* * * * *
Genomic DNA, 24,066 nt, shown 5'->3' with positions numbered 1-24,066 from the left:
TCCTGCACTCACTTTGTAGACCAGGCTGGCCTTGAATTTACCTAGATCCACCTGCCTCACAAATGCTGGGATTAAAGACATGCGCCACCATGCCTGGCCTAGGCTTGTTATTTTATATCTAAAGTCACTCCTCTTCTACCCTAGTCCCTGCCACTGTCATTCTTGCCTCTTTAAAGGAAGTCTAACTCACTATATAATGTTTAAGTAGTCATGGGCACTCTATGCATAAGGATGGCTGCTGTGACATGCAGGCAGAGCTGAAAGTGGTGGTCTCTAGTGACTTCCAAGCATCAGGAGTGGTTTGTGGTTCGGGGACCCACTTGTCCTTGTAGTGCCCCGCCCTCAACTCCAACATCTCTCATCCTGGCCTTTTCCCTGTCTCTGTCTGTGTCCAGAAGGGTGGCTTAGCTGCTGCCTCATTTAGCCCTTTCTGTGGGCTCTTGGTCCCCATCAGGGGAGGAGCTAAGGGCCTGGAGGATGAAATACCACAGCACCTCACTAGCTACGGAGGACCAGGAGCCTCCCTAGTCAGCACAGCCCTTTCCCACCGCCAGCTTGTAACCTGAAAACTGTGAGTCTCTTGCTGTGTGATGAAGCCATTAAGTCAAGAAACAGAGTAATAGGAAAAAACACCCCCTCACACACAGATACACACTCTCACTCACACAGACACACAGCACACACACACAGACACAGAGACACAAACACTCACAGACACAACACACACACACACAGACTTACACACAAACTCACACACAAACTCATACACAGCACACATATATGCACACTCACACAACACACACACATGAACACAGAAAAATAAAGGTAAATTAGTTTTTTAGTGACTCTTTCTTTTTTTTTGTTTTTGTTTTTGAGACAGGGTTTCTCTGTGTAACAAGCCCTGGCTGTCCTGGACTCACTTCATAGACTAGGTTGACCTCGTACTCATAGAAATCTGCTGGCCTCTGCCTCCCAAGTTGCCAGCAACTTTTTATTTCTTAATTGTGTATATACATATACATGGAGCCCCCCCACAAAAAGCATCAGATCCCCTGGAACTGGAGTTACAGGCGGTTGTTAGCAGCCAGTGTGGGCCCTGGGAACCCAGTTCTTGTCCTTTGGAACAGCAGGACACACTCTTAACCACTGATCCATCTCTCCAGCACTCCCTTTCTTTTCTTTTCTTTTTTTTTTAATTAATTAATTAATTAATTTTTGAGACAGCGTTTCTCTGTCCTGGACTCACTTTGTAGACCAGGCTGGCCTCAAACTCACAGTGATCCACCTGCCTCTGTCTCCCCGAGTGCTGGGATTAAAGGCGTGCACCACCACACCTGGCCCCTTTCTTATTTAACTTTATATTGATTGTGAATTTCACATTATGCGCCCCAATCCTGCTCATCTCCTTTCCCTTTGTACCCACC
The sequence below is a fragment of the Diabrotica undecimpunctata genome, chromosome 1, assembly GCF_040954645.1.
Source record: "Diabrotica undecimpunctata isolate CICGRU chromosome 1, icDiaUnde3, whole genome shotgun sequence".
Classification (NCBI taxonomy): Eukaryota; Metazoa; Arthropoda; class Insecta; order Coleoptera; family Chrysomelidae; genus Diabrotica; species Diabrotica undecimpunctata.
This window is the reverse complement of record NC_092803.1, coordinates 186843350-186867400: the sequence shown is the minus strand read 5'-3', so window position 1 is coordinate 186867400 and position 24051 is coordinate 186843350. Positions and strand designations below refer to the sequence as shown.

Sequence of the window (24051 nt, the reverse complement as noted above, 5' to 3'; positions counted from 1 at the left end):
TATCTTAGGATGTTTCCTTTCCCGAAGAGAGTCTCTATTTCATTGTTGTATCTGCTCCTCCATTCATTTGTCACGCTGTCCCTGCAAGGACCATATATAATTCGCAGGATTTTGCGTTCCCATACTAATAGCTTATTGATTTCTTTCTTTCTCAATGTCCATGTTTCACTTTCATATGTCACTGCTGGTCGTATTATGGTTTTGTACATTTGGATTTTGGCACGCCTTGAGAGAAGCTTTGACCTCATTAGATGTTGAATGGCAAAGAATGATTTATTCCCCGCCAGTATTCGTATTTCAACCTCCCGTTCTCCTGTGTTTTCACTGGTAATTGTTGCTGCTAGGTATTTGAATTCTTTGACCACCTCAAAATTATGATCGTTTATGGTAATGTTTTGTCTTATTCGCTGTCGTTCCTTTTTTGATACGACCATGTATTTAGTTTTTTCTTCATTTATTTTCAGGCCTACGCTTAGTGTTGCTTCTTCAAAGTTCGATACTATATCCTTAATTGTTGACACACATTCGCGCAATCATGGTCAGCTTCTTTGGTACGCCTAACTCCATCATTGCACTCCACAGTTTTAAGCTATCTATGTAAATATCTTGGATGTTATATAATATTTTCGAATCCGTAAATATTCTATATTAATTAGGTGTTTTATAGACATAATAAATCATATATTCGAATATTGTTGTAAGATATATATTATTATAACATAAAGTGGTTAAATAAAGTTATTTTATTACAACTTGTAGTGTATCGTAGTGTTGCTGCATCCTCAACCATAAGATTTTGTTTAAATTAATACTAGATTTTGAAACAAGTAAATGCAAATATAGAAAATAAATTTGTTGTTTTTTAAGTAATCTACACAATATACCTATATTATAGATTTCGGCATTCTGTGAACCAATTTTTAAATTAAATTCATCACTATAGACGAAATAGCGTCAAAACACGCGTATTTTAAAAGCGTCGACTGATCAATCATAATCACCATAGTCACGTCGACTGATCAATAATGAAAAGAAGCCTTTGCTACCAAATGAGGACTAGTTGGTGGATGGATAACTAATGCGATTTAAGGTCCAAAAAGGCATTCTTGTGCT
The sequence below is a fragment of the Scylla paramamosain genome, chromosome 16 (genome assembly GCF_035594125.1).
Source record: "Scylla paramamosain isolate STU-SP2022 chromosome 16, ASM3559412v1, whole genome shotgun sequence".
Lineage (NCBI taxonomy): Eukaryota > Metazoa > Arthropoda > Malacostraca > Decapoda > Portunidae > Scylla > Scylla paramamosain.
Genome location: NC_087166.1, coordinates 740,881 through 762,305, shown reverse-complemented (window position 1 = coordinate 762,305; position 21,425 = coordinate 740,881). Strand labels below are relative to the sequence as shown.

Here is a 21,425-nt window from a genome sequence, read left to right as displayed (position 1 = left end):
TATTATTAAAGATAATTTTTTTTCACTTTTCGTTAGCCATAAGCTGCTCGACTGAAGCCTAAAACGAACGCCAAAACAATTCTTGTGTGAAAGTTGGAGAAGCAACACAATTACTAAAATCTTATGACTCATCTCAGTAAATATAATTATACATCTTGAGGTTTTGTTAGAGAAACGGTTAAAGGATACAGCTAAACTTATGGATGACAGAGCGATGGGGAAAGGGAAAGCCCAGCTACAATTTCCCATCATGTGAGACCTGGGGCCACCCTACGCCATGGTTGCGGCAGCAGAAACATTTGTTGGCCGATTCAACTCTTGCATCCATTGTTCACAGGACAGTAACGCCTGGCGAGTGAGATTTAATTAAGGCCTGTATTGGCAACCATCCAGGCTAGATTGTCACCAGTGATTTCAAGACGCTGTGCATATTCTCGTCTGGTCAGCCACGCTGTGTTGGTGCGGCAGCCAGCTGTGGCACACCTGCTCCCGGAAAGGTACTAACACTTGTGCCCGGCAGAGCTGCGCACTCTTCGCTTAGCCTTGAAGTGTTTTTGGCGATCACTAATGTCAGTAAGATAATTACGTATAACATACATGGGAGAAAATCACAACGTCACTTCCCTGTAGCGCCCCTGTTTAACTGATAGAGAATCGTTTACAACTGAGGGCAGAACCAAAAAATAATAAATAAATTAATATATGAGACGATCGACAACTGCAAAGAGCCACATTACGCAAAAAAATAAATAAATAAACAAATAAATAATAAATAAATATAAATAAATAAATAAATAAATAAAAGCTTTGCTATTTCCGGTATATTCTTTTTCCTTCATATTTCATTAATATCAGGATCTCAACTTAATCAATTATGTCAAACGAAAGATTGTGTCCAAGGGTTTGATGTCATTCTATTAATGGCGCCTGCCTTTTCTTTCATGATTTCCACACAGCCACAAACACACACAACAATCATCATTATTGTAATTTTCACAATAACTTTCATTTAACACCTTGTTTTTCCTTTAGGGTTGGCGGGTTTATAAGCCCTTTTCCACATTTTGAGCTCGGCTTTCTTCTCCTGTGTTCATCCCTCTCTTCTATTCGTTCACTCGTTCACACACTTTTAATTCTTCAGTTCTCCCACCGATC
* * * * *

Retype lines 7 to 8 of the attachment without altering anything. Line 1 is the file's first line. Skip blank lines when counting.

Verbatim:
Sequence of the window (24051 nt, the reverse complement as noted above, 5' to 3'; positions counted from 1 at the left end):
TATCTTAGGATGTTTCCTTTCCCGAAGAGAGTCTCTATTTCATTGTTGTATCTGCTCCTCCATTCATTTGTCACGCTGTCCCTGCAAGGACCATATATAATTCGCAGGATTTTGCGTTCCCATACTAATAGCTTATTGATTTCTTTCTTTCTCAATGTCCATGTTTCACTTTCATATGTCACTGCTGGTCGTATTATGGTTTTGTACATTTGGATTTTGGCACGCCTTGAGAGAAGCTTTGACCTCATTAGATGTTGAATGGCAAAGAATGATTTATTCCCCGCCAGTATTCGTATTTCAACCTCCCGTTCTCCTGTGTTTTCACTGGTAATTGTTGCTGCTAGGTATTTGAATTCTTTGACCACCTCAAAATTATGATCGTTTATGGTAATGTTTTGTCTTATTCGCTGTCGTTCCTTTTTTGATACGACCATGTATTTAGTTTTTTCTTCATTTATTTTCAGGCCTACGCTTAGTGTTGCTTCTTCAAAGTTCGATACTATATCCTTAATTGTTGACACACATTCGCGCAATCATGGTCAGCTTCTTTGGTACGCCTAACTCCATCATTGCACTCCACAGTTTTAAGCTATCTATGTAAATATCTTGGATGTTATATAATATTTTCGAATCCGTAAATATTCTATATTAATTAGGTGTTTTATAGACATAATAAATCATATATTCGAATATTGTTGTAAGATATATATTATTATAACATAAAGTGGTTAAATAAAGTTATTTTATTACAACTTGTAGTGTATCGTAGTGTTGCTGCATCCTCAACCATAAGATTTTGTTTAAATTAATACTAGATTTTGAAACAAGTAAATGCAAATATAGAAAATAAATTTGTTGTTTTTTAAGTAATCTACACAATATACCTATATTATAGATTTCGGCATTCTGTGAACCAATTTTTAAATTAAATTCATCACTATAGACGAAATAGCGTCAAAACACGCGTATTTTAAAAGCGTCGACTGATCAATCATAATCACCATAGTCACGTCGACTGATCAATAATGAAAAGAAGCCTTTGCTACCAAATGAGGACTAGTTGGTGGATGGATAACTAATGCGATTTAAGGTCCAAAAAGGCATTCTTGTGCT